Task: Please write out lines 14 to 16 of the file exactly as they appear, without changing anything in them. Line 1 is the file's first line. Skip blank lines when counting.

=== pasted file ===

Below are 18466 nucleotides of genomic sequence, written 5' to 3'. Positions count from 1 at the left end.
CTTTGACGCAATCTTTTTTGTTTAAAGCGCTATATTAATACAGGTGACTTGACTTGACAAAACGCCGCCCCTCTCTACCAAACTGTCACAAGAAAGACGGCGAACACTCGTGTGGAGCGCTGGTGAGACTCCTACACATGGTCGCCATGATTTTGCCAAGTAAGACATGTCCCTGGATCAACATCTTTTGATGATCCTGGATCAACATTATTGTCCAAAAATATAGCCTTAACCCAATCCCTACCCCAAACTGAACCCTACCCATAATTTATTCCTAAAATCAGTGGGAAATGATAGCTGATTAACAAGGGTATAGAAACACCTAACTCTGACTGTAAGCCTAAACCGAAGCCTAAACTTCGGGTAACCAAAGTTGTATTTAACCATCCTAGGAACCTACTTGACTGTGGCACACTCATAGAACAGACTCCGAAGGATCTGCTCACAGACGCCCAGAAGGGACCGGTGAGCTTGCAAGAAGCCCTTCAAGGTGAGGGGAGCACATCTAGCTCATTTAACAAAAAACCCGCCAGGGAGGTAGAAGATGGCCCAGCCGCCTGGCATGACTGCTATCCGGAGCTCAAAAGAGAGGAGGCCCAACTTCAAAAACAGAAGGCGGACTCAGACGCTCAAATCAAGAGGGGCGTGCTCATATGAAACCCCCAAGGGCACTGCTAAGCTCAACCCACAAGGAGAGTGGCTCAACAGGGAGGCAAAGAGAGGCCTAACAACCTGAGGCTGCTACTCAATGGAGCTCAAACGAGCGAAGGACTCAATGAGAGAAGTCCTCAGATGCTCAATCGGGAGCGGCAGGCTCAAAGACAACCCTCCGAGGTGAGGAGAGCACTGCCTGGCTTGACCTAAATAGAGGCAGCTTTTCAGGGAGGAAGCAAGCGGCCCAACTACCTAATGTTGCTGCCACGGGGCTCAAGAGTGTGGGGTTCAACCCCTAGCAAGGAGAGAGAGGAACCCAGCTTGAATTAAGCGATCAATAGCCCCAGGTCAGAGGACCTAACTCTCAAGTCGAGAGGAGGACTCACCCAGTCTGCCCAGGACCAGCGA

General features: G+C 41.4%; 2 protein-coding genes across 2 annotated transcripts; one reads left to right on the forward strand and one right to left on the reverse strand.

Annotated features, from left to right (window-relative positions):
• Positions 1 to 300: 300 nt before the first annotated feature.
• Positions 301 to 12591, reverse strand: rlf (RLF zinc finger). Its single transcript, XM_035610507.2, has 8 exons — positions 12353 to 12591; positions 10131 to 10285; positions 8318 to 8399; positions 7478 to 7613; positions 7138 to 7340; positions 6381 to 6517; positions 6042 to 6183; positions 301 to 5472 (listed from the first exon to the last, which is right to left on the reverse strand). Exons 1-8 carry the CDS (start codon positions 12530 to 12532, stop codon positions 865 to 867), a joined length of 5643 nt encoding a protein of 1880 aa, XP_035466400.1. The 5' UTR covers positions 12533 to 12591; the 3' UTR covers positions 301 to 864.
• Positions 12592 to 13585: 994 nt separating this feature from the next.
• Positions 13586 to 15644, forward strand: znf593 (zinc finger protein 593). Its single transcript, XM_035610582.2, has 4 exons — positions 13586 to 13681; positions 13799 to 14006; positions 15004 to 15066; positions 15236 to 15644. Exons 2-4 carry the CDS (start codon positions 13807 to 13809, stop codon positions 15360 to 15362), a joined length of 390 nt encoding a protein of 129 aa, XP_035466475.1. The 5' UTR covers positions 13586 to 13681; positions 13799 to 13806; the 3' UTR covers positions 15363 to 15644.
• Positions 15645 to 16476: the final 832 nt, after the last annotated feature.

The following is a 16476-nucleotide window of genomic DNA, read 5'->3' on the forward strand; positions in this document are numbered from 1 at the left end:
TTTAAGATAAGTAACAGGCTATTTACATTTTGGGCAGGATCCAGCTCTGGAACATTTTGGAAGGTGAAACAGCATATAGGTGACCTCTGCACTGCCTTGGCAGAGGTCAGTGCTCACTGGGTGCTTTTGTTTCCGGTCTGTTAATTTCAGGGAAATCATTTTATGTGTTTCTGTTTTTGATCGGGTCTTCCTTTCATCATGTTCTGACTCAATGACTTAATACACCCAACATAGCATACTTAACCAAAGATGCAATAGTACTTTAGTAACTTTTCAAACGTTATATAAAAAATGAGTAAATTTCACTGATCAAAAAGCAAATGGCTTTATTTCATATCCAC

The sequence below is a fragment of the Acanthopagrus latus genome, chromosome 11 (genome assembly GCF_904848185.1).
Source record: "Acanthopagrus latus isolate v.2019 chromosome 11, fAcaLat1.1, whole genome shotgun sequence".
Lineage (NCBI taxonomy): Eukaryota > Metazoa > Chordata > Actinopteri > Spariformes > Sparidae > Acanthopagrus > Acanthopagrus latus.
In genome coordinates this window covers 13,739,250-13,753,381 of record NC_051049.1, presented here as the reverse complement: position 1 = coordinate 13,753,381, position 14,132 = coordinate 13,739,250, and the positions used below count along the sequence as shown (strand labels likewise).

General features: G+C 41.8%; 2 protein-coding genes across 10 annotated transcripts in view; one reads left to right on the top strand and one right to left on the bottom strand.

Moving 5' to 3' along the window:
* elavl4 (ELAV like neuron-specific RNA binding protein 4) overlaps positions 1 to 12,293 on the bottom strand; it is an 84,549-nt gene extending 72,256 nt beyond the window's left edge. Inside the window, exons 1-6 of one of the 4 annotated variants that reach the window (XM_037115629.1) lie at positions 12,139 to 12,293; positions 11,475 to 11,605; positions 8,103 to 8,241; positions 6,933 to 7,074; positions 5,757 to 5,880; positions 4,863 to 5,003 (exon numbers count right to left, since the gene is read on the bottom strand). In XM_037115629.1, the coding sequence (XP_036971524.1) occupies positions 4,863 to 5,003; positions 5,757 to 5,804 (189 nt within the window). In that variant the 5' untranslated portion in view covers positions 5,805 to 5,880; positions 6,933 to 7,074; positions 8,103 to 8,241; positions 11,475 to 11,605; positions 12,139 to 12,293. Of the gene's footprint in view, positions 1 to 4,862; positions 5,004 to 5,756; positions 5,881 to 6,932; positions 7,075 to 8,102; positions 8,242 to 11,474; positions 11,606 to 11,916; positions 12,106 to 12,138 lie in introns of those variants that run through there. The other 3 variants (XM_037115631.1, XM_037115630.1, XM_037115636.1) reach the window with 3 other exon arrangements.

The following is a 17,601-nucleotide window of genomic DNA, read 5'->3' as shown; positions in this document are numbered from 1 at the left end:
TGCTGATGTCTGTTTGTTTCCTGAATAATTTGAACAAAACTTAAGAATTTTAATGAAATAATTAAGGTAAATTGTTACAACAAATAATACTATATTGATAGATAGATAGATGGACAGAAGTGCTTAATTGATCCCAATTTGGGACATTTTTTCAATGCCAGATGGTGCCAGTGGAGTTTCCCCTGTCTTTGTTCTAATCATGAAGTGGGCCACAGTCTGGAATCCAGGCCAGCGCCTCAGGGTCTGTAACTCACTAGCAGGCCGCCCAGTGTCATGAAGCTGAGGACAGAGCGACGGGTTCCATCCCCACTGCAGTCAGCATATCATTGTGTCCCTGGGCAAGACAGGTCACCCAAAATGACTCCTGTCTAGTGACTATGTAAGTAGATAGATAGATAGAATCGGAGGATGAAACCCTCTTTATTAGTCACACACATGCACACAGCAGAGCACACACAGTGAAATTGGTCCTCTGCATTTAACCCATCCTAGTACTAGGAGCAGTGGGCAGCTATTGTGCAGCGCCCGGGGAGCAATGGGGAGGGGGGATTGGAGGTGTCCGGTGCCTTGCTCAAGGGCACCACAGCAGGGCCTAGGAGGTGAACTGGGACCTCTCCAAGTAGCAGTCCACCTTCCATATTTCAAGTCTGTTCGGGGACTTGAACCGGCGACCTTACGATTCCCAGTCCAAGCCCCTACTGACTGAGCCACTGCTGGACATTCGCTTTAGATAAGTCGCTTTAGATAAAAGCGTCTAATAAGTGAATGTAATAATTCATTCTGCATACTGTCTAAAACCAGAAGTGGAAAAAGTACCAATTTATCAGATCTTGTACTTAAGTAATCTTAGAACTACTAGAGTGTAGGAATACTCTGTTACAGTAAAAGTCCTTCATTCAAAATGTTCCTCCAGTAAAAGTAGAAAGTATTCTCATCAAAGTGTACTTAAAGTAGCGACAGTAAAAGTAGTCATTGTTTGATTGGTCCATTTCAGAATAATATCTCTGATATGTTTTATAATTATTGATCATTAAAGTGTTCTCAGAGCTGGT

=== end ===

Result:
Lineage (NCBI taxonomy): Eukaryota > Metazoa > Chordata > Actinopteri > Spariformes > Sparidae > Acanthopagrus > Acanthopagrus latus.
In genome coordinates this window covers 13,739,250-13,753,381 of record NC_051049.1, presented here as the reverse complement: position 1 = coordinate 13,753,381, position 14,132 = coordinate 13,739,250, and the positions used below count along the sequence as shown (strand labels likewise).

General features: G+C 41.8%; 2 protein-coding genes across 10 annotated transcripts in view; one reads left to right on the top strand and one right to left on the bottom strand.